Rabobank: Dutch house prices will rise by 8 percent in 2021
Hoping to invest in some property and buy a house this year? Economists at Rabobank have some bad news: predictions show that, over the next two years, house prices in the Netherlands will rise faster than was initially expected.
Dutch house prices to rise by eight percent in 2021
The Dutch bank has recently revised its economic forecasts for the coming two years because the future of the Dutch economy and the impact of the ongoing coronavirus pandemic doesn’t look as bad as expected. Furthermore, factors such as the national housing shortage and low mortgage interest rates will also contribute to a rise in house prices.
Last year, economists forecasted a 5,5 percent price increase in 2021, and a 2,5 percent increase in 2022. Now, they predict that houses prices in the Netherlands will rise by eight percent in 2021, and anticipate an average of a four percent increase in 2022.
This increase will see the average price of a house in the Netherlands rise from 365.000 euros in 2020, to 394.000 euros in 2021 and nearly 410.000 in 2022. The old Rabobank projections would’ve placed the average house price at 385.000 in 2021.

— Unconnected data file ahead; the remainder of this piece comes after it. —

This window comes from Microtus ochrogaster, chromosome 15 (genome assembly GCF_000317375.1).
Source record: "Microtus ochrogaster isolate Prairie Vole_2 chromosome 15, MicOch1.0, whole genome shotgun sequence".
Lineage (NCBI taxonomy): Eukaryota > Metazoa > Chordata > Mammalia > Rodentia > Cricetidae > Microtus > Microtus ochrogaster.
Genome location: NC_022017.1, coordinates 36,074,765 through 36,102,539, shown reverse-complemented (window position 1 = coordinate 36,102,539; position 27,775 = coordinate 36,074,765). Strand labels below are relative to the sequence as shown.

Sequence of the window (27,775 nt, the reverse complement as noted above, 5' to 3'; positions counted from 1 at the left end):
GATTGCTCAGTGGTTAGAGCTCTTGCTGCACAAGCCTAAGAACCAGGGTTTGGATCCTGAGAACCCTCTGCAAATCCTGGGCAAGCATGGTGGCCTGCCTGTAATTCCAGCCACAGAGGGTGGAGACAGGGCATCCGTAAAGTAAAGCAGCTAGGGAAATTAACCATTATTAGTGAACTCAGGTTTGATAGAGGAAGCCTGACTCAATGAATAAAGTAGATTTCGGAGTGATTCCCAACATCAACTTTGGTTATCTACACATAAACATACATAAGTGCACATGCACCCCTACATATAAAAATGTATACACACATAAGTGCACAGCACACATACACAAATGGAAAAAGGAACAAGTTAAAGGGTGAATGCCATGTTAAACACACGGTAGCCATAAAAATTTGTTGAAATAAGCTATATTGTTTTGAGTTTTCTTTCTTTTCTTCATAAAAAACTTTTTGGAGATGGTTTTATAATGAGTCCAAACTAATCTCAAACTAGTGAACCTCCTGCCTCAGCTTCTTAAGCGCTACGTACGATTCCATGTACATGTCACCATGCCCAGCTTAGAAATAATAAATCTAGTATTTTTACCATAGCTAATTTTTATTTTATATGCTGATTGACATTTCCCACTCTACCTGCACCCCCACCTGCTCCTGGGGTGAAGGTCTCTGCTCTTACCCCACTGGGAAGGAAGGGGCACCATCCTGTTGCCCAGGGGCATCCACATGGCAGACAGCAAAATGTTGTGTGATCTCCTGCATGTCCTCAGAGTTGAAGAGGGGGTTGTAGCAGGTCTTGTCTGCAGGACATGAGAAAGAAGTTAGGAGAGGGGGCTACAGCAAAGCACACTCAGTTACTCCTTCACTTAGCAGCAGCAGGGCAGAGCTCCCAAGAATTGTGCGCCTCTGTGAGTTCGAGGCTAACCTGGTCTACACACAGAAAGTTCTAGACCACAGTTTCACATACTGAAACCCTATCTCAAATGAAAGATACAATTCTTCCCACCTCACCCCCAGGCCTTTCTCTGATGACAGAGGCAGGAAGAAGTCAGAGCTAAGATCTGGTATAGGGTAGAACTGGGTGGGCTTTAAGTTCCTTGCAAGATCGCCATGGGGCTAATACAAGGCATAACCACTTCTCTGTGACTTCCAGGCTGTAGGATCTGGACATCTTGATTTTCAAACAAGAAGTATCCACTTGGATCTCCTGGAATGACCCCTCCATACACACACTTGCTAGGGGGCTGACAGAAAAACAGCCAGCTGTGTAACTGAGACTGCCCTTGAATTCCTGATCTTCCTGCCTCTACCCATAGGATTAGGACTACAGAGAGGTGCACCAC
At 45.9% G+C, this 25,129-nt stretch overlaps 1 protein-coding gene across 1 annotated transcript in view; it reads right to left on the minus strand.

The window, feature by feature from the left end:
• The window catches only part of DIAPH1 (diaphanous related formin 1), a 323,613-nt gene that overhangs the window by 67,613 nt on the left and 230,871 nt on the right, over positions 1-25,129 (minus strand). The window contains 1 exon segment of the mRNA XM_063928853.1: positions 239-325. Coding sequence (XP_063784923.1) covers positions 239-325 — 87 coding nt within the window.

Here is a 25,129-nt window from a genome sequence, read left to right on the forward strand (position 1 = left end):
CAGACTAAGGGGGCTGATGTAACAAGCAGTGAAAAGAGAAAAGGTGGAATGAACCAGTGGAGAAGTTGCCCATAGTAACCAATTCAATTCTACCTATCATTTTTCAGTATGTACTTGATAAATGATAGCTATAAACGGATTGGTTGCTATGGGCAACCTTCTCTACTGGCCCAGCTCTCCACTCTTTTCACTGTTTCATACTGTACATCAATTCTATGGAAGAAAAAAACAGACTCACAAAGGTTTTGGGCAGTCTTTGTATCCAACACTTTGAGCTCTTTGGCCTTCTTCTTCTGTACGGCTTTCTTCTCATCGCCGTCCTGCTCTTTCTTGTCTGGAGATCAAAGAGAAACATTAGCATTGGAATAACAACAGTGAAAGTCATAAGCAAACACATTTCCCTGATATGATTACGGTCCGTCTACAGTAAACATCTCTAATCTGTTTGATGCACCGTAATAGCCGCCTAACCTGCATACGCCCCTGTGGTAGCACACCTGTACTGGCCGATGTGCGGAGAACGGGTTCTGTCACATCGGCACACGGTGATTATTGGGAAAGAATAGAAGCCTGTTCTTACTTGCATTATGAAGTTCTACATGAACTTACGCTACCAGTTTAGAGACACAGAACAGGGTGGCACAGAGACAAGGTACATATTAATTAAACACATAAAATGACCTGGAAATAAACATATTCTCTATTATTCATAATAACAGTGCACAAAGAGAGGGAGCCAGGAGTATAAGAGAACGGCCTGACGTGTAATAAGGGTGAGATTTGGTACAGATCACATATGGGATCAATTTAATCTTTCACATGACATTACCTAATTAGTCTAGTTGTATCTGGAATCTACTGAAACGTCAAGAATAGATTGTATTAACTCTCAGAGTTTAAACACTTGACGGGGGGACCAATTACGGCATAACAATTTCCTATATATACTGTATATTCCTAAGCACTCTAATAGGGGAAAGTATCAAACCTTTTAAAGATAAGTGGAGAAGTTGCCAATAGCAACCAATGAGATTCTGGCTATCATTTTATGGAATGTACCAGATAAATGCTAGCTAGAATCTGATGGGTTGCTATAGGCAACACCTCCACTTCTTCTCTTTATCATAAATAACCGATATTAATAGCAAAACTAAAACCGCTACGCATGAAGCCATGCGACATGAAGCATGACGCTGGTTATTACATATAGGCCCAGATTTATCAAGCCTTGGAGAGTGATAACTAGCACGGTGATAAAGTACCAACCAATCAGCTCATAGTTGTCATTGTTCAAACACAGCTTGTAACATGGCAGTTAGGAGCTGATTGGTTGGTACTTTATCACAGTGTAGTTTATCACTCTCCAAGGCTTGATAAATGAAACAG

Effect of the coronavirus on the Dutch housing market
Housing market economist Carola de Groot highlights the national unemployment rate as the main reason for the price increase: “We had expected that the corona crisis would lead to fewer sales and ultimately lower price growth and even a decrease in price through rising unemployment and doubt among potential buyers.” But the end of 2020 saw the unemployment rate fall from 4,6 percent in August to 3,9 percent in December.
De Groot also cites the national shortage of affordable housing for the continued increase in prices, as well as low mortgage interest rates - which are expected to stick around for a while. Rabobank expects around 220.000 homes will be sold in 2021, around 15.000 less than the amount sold in 2020, but emphasises that the future of the housing market remains uncertain due to the unpredictability of the coronavirus crisis.
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